The long, pull shading strokes is a basic shading texture used in realistic styled wood burnings. This stroke is made with the variable temperature unit spear shader or curved edge shader, or with the universal wide-wedge tip for one temperature tools. In this free online pyrography project we will work a small, simple daisy line pattern using the long, pull shading stroke.
This practice board was prepared as part of the free online Ceremonial Mask Pyrography Project by Lora Irish.
Long, pulled shading stroke
Using a wide, flat burning tip as the spear shader or curved edge shader, set the edge of your shader on the practice board and with slow, even motion pull the shader through the area to be burned. The pen tip will naturally begin the line burn with a dark tonal value. As you pull the tip edge across the board the tip will lose heat and the tonal value of the stroke will fade. This creates a simple line that starts dark and gradually goes to a very pale tone.
The time you allow the pen tip to lie on the wood at the beginning of this stroke determines how dark the tonal value will be. In the sample squares below the first, left hand, square was worked with a quick, flowing start to the stroke. The second, center, square the edge of the shader was set then pulled across the board.
Practice board daisy pattern
This practice board sample, using a daisy pattern, was worked in three layers of burning. All of the shading in the daisy petal, leaves, and stems was worked using the spear shader and the long, pulled shading stroke.
Step 1 – Sand your board, trace your pattern
Lightly sand your practice board with 220- to 320- grit sandpaper, remove any sanding dust with a dry, clean cloth. Trace your pattern to the wood.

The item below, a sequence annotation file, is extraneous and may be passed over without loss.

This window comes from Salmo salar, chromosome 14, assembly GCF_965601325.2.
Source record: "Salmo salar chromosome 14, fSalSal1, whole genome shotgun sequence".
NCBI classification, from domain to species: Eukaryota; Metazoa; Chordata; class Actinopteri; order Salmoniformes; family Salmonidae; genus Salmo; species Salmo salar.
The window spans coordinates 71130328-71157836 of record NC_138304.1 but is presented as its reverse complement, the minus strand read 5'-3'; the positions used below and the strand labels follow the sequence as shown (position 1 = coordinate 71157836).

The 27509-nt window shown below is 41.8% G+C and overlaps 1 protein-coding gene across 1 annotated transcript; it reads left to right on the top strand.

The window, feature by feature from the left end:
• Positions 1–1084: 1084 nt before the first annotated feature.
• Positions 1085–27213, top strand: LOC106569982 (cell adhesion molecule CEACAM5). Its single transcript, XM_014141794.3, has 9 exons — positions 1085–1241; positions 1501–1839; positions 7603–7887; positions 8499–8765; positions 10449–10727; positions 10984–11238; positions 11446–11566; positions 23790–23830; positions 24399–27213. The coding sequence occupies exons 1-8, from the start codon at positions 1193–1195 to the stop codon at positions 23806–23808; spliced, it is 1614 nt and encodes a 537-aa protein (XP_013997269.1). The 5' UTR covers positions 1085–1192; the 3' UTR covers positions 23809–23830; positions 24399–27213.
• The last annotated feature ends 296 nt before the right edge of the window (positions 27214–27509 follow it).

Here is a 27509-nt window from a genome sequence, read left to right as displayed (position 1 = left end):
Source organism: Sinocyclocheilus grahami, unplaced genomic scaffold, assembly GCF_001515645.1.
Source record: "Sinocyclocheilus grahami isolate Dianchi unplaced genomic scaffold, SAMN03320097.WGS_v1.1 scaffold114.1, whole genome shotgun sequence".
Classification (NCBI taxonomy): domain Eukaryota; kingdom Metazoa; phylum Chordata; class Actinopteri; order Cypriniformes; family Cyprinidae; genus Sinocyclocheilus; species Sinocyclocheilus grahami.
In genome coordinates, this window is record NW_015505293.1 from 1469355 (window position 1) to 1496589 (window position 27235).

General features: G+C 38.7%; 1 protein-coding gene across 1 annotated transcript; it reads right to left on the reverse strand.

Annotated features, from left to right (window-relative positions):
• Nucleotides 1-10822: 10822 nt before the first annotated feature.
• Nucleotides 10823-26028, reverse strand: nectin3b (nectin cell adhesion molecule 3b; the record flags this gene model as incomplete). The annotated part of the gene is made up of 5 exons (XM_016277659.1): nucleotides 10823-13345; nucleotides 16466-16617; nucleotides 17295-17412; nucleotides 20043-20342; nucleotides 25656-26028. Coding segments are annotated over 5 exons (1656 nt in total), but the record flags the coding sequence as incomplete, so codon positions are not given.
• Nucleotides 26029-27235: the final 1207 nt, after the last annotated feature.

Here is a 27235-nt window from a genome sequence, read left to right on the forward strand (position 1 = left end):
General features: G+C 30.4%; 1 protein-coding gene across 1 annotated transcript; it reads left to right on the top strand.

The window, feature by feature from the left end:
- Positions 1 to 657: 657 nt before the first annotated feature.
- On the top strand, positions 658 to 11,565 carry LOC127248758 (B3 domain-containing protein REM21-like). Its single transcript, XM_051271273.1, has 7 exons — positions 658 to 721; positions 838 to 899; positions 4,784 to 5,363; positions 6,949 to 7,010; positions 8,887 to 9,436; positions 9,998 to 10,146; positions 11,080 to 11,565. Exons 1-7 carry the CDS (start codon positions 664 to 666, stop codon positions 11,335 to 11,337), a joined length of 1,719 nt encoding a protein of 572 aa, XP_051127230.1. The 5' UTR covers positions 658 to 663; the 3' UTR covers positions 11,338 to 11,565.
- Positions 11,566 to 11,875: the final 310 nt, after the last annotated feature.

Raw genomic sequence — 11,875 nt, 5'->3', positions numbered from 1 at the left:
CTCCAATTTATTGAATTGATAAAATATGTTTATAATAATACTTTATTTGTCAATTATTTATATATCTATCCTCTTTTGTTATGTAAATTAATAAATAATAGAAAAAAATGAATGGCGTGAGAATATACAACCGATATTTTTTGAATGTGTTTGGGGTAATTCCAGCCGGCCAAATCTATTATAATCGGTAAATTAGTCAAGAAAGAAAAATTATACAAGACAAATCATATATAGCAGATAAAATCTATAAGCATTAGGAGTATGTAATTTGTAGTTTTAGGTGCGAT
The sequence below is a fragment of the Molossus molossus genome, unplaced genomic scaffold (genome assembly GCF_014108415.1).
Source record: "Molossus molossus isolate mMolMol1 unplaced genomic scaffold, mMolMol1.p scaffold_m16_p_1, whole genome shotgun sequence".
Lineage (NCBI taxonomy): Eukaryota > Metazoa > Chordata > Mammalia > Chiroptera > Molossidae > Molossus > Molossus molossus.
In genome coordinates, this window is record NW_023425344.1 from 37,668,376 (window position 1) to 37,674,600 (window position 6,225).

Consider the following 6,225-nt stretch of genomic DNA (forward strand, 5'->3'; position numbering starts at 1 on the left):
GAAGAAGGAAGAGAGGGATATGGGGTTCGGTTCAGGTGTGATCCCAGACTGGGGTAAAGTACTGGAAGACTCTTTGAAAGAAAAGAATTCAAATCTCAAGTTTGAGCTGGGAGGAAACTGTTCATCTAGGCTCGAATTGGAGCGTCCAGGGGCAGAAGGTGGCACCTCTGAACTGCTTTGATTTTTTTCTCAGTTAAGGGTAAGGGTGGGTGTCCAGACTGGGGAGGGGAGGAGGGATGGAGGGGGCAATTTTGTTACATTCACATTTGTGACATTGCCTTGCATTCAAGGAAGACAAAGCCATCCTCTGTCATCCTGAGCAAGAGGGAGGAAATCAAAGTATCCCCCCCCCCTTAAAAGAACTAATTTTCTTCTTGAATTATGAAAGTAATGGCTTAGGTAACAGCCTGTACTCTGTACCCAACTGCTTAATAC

Step 2 – Map your tonal value shading areas
Set your wood burning unit to a medium-low or low-medium temperature setting. Using the spear shader and following the photo below, work a layer of long, pull strokes into the design. In the petals start your stroke where the petal is closest to the flower center or where it tucks under another petal. The shading for the leaves begins at the central vein of the leave and is pulled towards the outer edge. In the darkest toned leave areas a second set of long, pulling strokes are worked from the leaf edge towards the first central vein lines.
Step 3 – Deepen your tonal values with a new layer of strokes
Working one layer of burning over another deepens the tonal values of an area. You can slowly, and carefully develop the exact shades of sepia you want by working in layers. In the photo, below, a second layer of long, pill strokes has been worked. The temperature setting has been raised slightly to a medium to mid-medium setting. Even on such a low temperature setting, the second layer has created very dark tonal values in several areas of the pattern.
The flower center is surrounded with a ring of small flowers or fuzz. A touch-and-lift dot pattern has been worked to imply the center spots of those small flowers. You can use your spear shader tip to create this dot pattern, it will burn very small black triangles.
Step 4 – Add low temperature accent and detailing lines
For this simple daisy pattern two layers of shading was enough to create pale, medium, and dark tonal shades inside the petals and leaves. To separate the unburned white areas of the petal tips from the unburned background wood ,set your temperature setting to a low heat. Using either the ball tip or looped tip pen create thin, pale lines along these areas.
Do not completely outline all of your pattern lines. When the petal or leave starts to show a burned tonal value along the outer edge stop your accent line. The shading is enough to define that area of the pattern.
Add the inside detail lines – the fold lines in the petals, the vein lines in your leaves.
Free pyrography daisy line pattern